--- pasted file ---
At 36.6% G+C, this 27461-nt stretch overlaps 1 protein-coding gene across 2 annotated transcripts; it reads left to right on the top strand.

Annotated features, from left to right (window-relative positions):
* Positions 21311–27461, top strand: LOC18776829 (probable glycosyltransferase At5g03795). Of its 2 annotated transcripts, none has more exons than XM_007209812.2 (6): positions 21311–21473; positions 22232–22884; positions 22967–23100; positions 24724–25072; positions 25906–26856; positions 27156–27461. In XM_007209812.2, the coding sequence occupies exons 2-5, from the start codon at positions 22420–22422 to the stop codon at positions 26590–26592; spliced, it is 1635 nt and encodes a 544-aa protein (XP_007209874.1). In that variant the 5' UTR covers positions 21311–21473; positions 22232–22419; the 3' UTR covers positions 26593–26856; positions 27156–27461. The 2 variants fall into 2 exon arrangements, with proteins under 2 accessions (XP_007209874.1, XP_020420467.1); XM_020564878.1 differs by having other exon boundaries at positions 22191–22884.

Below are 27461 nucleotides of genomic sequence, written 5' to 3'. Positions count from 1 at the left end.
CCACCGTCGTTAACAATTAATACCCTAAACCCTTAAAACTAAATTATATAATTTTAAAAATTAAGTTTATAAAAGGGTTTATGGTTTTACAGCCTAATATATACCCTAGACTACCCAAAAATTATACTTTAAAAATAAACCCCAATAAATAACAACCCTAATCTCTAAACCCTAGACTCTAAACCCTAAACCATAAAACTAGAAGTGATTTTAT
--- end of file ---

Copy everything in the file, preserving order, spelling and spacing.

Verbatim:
At 36.6% G+C, this 27461-nt stretch overlaps 1 protein-coding gene across 2 annotated transcripts; it reads left to right on the top strand.

Annotated features, from left to right (window-relative positions):
* Positions 21311–27461, top strand: LOC18776829 (probable glycosyltransferase At5g03795). Of its 2 annotated transcripts, none has more exons than XM_007209812.2 (6): positions 21311–21473; positions 22232–22884; positions 22967–23100; positions 24724–25072; positions 25906–26856; positions 27156–27461. In XM_007209812.2, the coding sequence occupies exons 2-5, from the start codon at positions 22420–22422 to the stop codon at positions 26590–26592; spliced, it is 1635 nt and encodes a 544-aa protein (XP_007209874.1). In that variant the 5' UTR covers positions 21311–21473; positions 22232–22419; the 3' UTR covers positions 26593–26856; positions 27156–27461. The 2 variants fall into 2 exon arrangements, with proteins under 2 accessions (XP_007209874.1, XP_020420467.1); XM_020564878.1 differs by having other exon boundaries at positions 22191–22884.

Below are 27461 nucleotides of genomic sequence, written 5' to 3'. Positions count from 1 at the left end.
CCACCGTCGTTAACAATTAATACCCTAAACCCTTAAAACTAAATTATATAATTTTAAAAATTAAGTTTATAAAAGGGTTTATGGTTTTACAGCCTAATATATACCCTAGACTACCCAAAAATTATACTTTAAAAATAAACCCCAATAAATAACAACCCTAATCTCTAAACCCTAGACTCTAAACCCTAAACCATAAAACTAGAAGTGATTTTAT